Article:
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The number of COVID-19 cases and deaths reported in Florida from March 1, 2020, to Oct. 9, 2020, by the Department of Health were underreported because of data collection problems, according to the state’s auditor general report published on June 1.
The report comes after this past March when a Florida Department of Health Office (FDOH) of Inspector General investigation found “insufficient evidence” or no evidence to support self-proclaimed whistleblower Rebekah Jones’ claims that she was asked to falsify COVID-19 data on the state’s dashboard, according to Office of Inspector General Investigative Report. Her claim she was directed to restrict access to underlying data was also found to be false, according to that report.
“To evaluate the State’s readiness to provide essential information needed to respond to the global pandemic, this operational audit focused on COVID-19 data collection and reporting processes at the Agency for Health Care Administration (Agency), Department of Health (Department), and Division of Emergency Management (Division) during the period March 1, 2020, through October 9, 2020,” the state’s auditor general report said.
“As further described, the number of entities reporting data, apparent inaccurate or incomplete data reported to the State by those entities, and the lack of effective access controls in the systems used to gather data, impacted the State’s ability to accurately report COVID-19 data at the beginning of the pandemic.”
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Florida’s Health of Department used a software data called the Merlin system, but it “did not appear complete or contained anomalies” when compared to data in the Bureau of Vital Statistics.
“We compared Merlin death records to Bureau of Vital Statistics death records where COVID-19 was included as a cause or contributing factor of death and identified differences between the records,” the report said.
The health department records also didn’t always show evidence that COVID-19 patients were contacted in a timely manner, which was against the state’s health department requirements for contact tracing.
The audit noted “for 168,880 of the 729,552 cases, Merlin did not evidence that the COVID-19 positive individuals were either contacted or contact was attempted by the Department.”
Using the individual’s full name and date of birth, the auditor general concluded that 2,495 death records that were reported in the Merlin software system were not included in the Vital Statistics reports, while 3,082 death records reported in Vital Statistics data were not included in the Merlin data, per the audit.
“Absent complete and accurate information related to the extent and severity of the COVID-19 pandemic, government officials and the general public may not have had all the information necessary to assess the efficacy of COVID-19 control measures and take appropriate actions,” the reports said.
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The auditor general said if the health department’s management did not receive a positive lab result or if the demographic information on the laboratory report differed from the death certificate, it may have not been able to definitively note that the individual who died was the same individual listed on the test results.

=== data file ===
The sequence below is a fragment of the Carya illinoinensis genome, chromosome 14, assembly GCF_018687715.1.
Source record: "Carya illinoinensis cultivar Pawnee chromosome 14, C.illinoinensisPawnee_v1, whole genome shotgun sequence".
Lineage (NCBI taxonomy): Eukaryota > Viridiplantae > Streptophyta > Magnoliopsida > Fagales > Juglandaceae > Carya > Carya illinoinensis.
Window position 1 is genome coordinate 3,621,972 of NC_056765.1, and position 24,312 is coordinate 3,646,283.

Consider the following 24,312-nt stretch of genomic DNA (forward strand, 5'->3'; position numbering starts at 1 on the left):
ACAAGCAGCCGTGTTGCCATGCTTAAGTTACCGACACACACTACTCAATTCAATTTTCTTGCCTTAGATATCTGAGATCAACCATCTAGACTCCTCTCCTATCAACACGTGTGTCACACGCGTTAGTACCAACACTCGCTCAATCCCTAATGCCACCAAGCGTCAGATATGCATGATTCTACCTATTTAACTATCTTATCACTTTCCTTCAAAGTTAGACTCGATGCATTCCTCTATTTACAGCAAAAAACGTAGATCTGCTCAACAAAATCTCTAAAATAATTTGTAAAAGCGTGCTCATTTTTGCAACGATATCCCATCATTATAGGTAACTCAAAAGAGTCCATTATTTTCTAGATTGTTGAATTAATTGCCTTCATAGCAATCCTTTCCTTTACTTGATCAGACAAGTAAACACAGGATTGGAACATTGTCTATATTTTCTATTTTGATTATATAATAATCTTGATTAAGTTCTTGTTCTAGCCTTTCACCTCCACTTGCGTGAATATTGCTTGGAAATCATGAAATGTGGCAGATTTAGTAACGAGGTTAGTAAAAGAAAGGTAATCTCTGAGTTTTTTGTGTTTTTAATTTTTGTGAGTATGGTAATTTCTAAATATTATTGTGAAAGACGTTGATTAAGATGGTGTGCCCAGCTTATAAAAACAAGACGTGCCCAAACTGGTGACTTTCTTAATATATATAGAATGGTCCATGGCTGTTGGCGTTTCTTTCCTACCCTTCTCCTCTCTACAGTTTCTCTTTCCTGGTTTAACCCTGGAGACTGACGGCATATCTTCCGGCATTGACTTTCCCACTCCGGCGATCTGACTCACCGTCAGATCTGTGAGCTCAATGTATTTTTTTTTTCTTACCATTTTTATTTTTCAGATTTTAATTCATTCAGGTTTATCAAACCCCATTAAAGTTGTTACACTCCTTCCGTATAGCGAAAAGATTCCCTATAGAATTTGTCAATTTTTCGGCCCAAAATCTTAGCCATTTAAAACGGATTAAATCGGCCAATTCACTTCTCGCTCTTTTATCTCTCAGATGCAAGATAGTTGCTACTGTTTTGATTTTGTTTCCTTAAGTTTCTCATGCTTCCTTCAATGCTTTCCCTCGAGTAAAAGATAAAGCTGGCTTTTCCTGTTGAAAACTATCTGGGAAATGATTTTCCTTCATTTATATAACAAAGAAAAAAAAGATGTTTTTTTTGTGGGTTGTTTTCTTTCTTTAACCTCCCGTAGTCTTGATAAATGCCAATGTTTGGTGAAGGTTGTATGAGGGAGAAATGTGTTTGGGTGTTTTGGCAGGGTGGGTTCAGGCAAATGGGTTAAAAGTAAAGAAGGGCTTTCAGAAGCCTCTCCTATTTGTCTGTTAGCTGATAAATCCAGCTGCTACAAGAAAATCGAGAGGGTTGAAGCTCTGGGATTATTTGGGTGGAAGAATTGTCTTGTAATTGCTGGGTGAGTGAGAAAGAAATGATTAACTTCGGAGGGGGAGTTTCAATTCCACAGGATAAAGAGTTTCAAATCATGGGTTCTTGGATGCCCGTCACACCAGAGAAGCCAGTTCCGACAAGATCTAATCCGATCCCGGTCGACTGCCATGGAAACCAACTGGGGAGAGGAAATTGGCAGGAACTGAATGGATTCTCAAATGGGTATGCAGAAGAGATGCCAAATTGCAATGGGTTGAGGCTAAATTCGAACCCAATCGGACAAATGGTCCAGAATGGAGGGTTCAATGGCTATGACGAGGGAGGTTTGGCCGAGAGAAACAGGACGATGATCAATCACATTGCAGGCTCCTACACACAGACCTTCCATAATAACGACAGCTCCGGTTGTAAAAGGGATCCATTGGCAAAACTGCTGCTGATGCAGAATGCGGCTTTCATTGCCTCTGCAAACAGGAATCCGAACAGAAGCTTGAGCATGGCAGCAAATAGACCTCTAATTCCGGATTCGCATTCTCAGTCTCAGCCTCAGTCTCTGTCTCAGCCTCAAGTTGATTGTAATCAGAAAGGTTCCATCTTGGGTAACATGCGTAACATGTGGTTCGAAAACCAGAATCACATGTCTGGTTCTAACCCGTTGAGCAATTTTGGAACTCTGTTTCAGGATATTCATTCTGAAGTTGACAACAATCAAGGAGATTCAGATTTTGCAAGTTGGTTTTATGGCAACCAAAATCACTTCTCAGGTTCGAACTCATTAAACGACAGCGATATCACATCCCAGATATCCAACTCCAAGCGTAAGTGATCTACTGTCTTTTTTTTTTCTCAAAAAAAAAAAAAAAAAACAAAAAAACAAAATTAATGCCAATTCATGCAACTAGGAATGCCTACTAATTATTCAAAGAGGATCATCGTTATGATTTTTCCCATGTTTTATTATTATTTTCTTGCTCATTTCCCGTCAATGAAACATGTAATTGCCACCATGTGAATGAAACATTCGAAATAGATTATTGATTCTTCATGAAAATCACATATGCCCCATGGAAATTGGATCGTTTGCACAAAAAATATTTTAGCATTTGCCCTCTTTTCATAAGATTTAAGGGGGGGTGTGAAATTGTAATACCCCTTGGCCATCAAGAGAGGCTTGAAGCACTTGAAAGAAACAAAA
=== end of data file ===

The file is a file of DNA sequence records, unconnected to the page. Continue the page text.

There was also “data quality issues” regarding data for the number of COVID-19 cases, independent of the death records, but FDOH management said “data quality issues were due to have to have to rely on data being sent from the laboratories, along with the large number of cases and limited resources to address data accuracy and completeness issues.”
The auditor general found that even though FHOH did try to make sure some data was accurate and complete, the audit also found “7,718 instances where the dates of follow-up contact attempts were missing from Merlin.”
But FHOD told the auditor general that “inaccurate contact information and the refusal of some individuals to speak with the department hindered” their ability to contact all COVID-19 individuals.
State Surgeon General Dr. Joseph Ladapo agreed with the report’s findings with a plan of action in progress to correct it, but added data discrepancies are expected, according to WFLA News Channel 8.
“If COVID-19 testing was not performed, occurred more than 30 days before the death, was not reported to the Department, or could not be matched to a Vital Statistics record because of data quality deficiencies, the death would not be counted as a [COVID-19] associated surveillance death included in the Department’s COVID-19 surveillance reports,” Ladapo wrote.
He noted “most data quality issues the Department experienced during the COVID-19 pandemic originated from laboratories that submitted inaccurate or incomplete data,” adding FDOH no longer recommends county health departments do contact tracing for every COVID-19 case.
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The Agency for Health Care Administration and the Department of Emergency Management noted monitoring and reporting challenges in response to the report, but strengthening IT controls was mentioned as a way to improve data management, per the news outlet.
The report said data recorded after the audit period might be subjected to future audit.